Burke tells Tim and Les to check out the information on the test results, and then to check to anonymous cards for prints and to find the typewriter used to type the addresses on the envelopes. They haven't yet found any records of arsenic purchases. Tim and Les did see Lt. Ellison and tell Burke he has to be kidding. Bureke tells them he's off to study Greek mythology. Les purrs "Ambro-o-o-sia" and Burke tells him he may still get that promotion before he retires.

At Burke's home, the doorbell rings; there's no sign of Henry so Burke answers the door, only to find another card on the doorstep and no sign of anyone. "Are you overworked, underpaid, overtired? Take a vacation". Inside, the card continues "You're fired!" Henry enters and, overhearing Burke reading out loud, thinks he means him. Burke is peeved that the killer seems to think he/she has it made.

Later, at dinner, Ambrosia says her problem is she wants everything.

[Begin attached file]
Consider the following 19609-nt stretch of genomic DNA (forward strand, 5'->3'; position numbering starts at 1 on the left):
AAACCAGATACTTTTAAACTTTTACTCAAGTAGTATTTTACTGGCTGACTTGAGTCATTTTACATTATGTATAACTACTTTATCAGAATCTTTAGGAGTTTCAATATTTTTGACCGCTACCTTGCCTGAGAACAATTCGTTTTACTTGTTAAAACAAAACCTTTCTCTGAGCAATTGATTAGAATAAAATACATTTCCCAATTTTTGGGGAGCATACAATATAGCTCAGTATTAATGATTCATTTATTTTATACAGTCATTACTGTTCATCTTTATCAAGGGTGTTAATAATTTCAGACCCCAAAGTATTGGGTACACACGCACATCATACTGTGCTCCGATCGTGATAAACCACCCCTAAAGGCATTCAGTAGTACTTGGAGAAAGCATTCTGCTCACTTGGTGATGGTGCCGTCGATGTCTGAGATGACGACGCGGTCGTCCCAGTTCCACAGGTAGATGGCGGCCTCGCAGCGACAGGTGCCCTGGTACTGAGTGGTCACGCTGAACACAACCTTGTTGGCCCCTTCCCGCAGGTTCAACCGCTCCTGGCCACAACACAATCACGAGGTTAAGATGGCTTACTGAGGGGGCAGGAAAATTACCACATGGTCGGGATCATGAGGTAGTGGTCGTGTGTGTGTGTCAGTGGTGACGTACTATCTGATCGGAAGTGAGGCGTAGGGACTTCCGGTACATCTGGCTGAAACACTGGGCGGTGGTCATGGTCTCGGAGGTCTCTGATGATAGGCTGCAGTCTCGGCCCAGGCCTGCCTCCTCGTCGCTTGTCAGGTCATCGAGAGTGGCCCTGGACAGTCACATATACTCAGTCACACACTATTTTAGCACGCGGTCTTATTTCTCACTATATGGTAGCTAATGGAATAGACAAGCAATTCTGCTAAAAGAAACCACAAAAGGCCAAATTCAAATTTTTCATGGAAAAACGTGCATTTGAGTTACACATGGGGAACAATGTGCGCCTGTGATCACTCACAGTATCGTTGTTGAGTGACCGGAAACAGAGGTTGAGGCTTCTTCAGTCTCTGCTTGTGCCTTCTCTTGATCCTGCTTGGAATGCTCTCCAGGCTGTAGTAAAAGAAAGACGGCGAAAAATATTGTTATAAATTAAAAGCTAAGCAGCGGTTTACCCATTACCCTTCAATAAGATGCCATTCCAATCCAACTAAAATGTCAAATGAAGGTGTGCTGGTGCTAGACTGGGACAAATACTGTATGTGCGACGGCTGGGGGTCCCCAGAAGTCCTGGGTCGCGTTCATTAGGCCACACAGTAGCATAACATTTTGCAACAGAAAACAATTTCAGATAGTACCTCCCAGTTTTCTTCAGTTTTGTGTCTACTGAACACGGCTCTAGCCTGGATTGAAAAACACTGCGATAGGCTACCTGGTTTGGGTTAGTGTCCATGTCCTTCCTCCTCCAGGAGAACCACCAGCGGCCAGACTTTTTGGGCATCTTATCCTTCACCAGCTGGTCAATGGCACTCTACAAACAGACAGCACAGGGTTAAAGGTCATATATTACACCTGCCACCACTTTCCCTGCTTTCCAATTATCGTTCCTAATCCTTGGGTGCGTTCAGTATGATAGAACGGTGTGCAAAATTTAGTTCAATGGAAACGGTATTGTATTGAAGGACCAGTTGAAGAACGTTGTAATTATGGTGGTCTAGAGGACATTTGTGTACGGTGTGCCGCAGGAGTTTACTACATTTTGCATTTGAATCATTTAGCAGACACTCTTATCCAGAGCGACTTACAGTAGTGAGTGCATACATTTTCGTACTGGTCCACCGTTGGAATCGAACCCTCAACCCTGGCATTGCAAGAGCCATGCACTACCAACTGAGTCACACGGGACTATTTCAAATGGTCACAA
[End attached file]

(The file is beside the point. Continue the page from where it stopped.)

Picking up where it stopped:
She plays up to Burke and says why does he have to ruin their date. Burke says's he's not her date, he's old enough to be her...Ambrosia warns him that if he says "father", she'll scream. She just wants the moon; Burke tells her it isn't on the menu. Later still, in the Rolls, as they eat popcorn, Ambrosia tells Burke she adores a man with imagination; Burke asks if that includes Rockett. She asks why he thinks she would poison Holliday; he was nice to her. Burke agrees and says she was nice feeding Holliday his lunch, too. Time passes again, and they are dancing to gypsy violins at a club. Burke asks Ambrosia if Rockett is the man of the future. Also, he wonders how Holliday liked his lunch; she says, on time. Burke asks if they are going to go on playing games all evening. If she doesn't start answering his questions, he threatens to hand her over to the Juvenile Division. Ambrosia tells Burke Holliday and Goody were an item. Burke says he understood that was in the past; Ambrosia says obviously he spoke to Goody and that's her version. Ambrosia claims Holliday kept trying to dump Goody; Burke asks if it was because he had Ambrosia around now. She says she never thought of it that way before. Ambroisa starts to tell Burke that Simeon Quatrain was the one who really, really hated Holliday, but Burke accidentally knocks Ambrosia's bag off the table. As he picks it up, Burke finds a greeting card addressed to him sticking out of the bag. Ambrosia blushes and says he wasn't supposed to find that, because she was going to mail it as a surprise. He opens the envelope; she pouts. A drawing of a Keystone Kop with a pie flying toward his face is on the front. Ambrosia is disappointed that Burke doesn't seem to like it and reaches for the envelope. Burke grabs it first and says he's saving envelopes for a paper drive.